We've all heard the arguments against low carb diets: glucose is the most important fuel of the body, all that fat will give you heart disease, you'll have no energy, any diet that requires you to give up a whole category of food is bad, yadda-yadda-yadda. Among the arguments most commonly trotted out is "It forces the body into "starvation mode," so you're making ketones!" As if this were a bad thing.
Completely ignoring whether ketosis is specifically a state caused by starvation, or rather simply a common fuel pathway characteristic of hunter-gatherers and others who aren't living on grains, and completely ignoring the fact that more therapeutic effects/uses of ketosis and ketones are being discovered every day, I'd like to ask this: If "starvation mode" is so terrible, why do you think I should restrict calories? Eat less? You know, actually slowly starve myself?
Fascinatingly, the only truly effective method of life extension/delaying aging so far identified is serious caloric restriction -- aka controlled starvation. No one is entirely certain why this is so, but it is clear that this controlled starvation creates ketones. Indeed, there is some speculation that one ketone in particular, known as 3-OHB, may have multiple beneficial effects; as I detailed in this week's podcast, a recent mouse study suggests 3-OHB will actually reverse diabetic nephropathy. Too, a restricted calorie diet reduces glycation, the degradation of proteins and fats by the bonding of sugar molecules, an effect also created by simply not eating foods that raise blood sugar.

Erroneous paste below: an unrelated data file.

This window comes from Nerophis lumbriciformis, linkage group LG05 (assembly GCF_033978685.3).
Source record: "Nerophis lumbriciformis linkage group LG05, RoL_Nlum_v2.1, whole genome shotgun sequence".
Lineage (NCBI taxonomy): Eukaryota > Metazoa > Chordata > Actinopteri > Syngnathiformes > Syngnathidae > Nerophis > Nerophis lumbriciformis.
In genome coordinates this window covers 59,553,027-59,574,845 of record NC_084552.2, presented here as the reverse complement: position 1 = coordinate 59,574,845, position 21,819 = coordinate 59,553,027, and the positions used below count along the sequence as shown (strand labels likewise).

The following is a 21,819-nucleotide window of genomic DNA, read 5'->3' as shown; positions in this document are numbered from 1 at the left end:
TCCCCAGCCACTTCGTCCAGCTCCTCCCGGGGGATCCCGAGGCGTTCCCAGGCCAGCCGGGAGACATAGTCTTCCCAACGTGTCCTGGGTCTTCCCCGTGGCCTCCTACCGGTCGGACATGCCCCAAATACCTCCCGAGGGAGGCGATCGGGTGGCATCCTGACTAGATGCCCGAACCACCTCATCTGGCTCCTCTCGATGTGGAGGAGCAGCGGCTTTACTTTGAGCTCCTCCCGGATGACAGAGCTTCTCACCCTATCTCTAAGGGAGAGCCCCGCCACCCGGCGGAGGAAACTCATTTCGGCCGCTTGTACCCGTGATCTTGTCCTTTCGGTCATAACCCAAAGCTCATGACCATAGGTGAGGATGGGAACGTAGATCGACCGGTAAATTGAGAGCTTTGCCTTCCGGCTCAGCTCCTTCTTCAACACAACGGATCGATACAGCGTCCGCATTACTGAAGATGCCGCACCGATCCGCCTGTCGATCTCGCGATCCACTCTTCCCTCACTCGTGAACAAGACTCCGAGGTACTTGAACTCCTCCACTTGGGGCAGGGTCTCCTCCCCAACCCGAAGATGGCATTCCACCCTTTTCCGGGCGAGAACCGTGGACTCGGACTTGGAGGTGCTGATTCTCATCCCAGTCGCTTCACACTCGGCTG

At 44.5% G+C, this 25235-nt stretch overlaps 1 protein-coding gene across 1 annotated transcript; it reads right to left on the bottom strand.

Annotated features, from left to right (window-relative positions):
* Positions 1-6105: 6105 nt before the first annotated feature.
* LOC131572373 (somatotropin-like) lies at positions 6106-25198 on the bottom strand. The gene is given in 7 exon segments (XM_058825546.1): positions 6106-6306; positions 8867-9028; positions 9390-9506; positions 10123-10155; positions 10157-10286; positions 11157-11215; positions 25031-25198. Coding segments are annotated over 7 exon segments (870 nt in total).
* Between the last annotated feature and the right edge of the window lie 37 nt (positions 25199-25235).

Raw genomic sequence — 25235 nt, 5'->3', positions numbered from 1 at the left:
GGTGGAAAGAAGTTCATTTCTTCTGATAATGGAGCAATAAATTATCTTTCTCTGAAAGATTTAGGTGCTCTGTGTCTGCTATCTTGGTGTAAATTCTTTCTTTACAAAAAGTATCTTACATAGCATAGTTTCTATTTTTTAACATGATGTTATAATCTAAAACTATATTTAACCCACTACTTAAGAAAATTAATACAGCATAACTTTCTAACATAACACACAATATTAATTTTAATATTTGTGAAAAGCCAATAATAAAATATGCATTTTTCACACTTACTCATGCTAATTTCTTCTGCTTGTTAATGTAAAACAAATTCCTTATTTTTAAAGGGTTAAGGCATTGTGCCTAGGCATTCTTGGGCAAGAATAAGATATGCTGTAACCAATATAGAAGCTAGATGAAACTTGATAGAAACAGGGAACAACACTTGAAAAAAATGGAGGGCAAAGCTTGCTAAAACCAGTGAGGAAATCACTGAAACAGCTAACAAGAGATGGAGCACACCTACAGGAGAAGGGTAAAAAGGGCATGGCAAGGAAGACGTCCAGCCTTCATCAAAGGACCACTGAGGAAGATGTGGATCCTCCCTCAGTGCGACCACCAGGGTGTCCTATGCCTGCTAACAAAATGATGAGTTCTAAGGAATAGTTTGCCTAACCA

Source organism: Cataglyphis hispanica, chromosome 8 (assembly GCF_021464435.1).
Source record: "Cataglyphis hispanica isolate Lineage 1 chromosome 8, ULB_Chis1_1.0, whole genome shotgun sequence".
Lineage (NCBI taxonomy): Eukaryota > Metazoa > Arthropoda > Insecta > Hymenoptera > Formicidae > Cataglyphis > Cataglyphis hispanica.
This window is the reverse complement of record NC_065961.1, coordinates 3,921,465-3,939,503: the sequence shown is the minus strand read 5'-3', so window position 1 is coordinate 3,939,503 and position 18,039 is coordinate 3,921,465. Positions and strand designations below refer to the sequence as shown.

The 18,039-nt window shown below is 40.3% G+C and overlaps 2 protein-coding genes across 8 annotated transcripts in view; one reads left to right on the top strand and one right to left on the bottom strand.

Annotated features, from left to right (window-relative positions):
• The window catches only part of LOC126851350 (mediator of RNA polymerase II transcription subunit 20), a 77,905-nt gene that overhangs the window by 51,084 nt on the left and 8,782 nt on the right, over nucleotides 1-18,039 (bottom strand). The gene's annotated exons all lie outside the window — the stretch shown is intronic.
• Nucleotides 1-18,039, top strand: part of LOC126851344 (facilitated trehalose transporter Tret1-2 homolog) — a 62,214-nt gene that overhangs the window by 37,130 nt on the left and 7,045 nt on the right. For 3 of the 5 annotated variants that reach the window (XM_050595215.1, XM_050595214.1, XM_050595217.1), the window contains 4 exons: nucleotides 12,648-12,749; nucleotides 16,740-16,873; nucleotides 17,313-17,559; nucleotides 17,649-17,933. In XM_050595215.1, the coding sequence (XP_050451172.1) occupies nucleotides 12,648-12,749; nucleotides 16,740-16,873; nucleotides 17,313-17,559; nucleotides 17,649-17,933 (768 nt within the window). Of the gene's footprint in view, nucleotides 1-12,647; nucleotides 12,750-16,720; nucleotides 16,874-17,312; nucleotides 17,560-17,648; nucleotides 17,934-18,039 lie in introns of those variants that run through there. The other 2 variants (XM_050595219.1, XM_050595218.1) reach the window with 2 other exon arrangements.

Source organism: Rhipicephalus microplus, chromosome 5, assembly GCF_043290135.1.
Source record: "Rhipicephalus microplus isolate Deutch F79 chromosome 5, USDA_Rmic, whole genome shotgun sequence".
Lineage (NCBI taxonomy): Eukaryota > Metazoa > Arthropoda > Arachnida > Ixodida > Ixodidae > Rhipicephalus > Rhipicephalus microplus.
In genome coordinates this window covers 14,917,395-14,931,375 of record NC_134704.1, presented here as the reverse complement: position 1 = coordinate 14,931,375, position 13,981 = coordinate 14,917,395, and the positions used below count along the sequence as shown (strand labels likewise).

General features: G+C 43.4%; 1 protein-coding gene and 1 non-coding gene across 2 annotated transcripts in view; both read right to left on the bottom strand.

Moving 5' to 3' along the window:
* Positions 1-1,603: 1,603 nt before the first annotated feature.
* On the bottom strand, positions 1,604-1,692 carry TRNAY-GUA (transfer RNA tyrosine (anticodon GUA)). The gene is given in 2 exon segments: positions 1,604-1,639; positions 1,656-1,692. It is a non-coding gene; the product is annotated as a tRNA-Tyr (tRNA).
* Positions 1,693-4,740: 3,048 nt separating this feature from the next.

Why is it that these processes are uncontroversial when they are the result of a diet that even its proponents admit causes loss of muscle and bone mass, reduces capacity to exercise, makes those who follow it cold and hungry all the time, and may even cause a loss of fertility, but are put forward as hazards when they're associated with a low carbohydrate diet?
We're not the ones actually starving here, after all.